In 1959, the League of Red Cross Societies and the World Health Organization contacted Dr. Gingras when a mysterious disease struck the Moroccan city of Meknes. Eventually it was discovered that the paralysis affecting as many as 10,000 Moroccans had been caused by motor oil sold and consumed as cooking oil. There was no known cure except to retrain damaged muscles. Skillfully coordinating a rescue team from 21 countries, Gingras enabled 8,000 of the victims to make a full recovery.
In 1965, the Canadian International Development Agency (CIDA) asked Dr. Gingras to travel to South Vietnam to coordinate the rehabilitation of wounded victims of the Vietnam-American War. There, he helped set up workshops to build and fit prosthetic devices. Canadian Hugh Keenleyside, who headed the UN team, noted: "Gingras was a man remarkable for the depth of his human spirit as he was for his technical skills and his organizational genius. As a result of the establishment of these workshops, hundreds of Vietnamese were given a renewed capacity to live useful and productive lives."
Three years later, again at the request of CIDA, Dr. Gingras undertook a mission in the African country of Cameroon to build rehabilitation centres and establish training programs.
Dr. Gustave Gingras speaking from behind a podium
The Right Honourable Don McMillan, Premier of Prince Edward Island, Dr. Gustave Gingras and the Right Honourable Brian Mulroney, Prime Minister of Canada, December 11, 1987
Dr. Gustave Gingras receiving the Order of Ouissan Alaouite, in the company of Maati Jorio and Jacques Nolet
Throughout his life, Dr. Gingras was a strong advocate for the rights of people with disabilities. He energetically lobbied government and social institutions to provide access and facilities to people with disabilities and for legislation that would integrate them into both employment and the public school system. Dr. Gingras was also responsible, in 1964, for perfecting the workings of the artificial human hand activated by the body's own electrical impulses.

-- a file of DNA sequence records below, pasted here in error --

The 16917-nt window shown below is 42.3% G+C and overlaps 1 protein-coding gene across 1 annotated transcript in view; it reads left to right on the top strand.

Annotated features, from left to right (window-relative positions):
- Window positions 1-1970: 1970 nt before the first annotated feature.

After his retirement in 1977, Gustave Gingras moved to Charlottetown, Prince Edward Island, to take charge of rehabilitation services for the Prince Edward Island Department of Health. He also served as Chancellor of the University of P.E.I. from 1974 to 1982. For several years, he lobbied, along with the War Amps of Canada, to gain special compensation for Canadian veterans who were taken prisoner by the Japanese in Hong Kong in 1941. He also lobbied to obtain compensation for thalidomide victims of the early 1960s.
Gustave Gingras received dozens of honours for his work in rehabilitation. He was made a member of the Canadian Hall of Fame, a Companion of the Order of Canada and a Companion of the Order of Malta, among many other recognitions.
Dr. Gustave Gingras with medal of honour
In the last years of his life, Gustave Gingras suffered from a degenerative neurological disorder. Nonetheless, he himself practised the most important lesson he had given others: "Never give up and focus on remaining abilities rather than on those lost." He died at his ocean-side home in Prince Edward Island in 1996.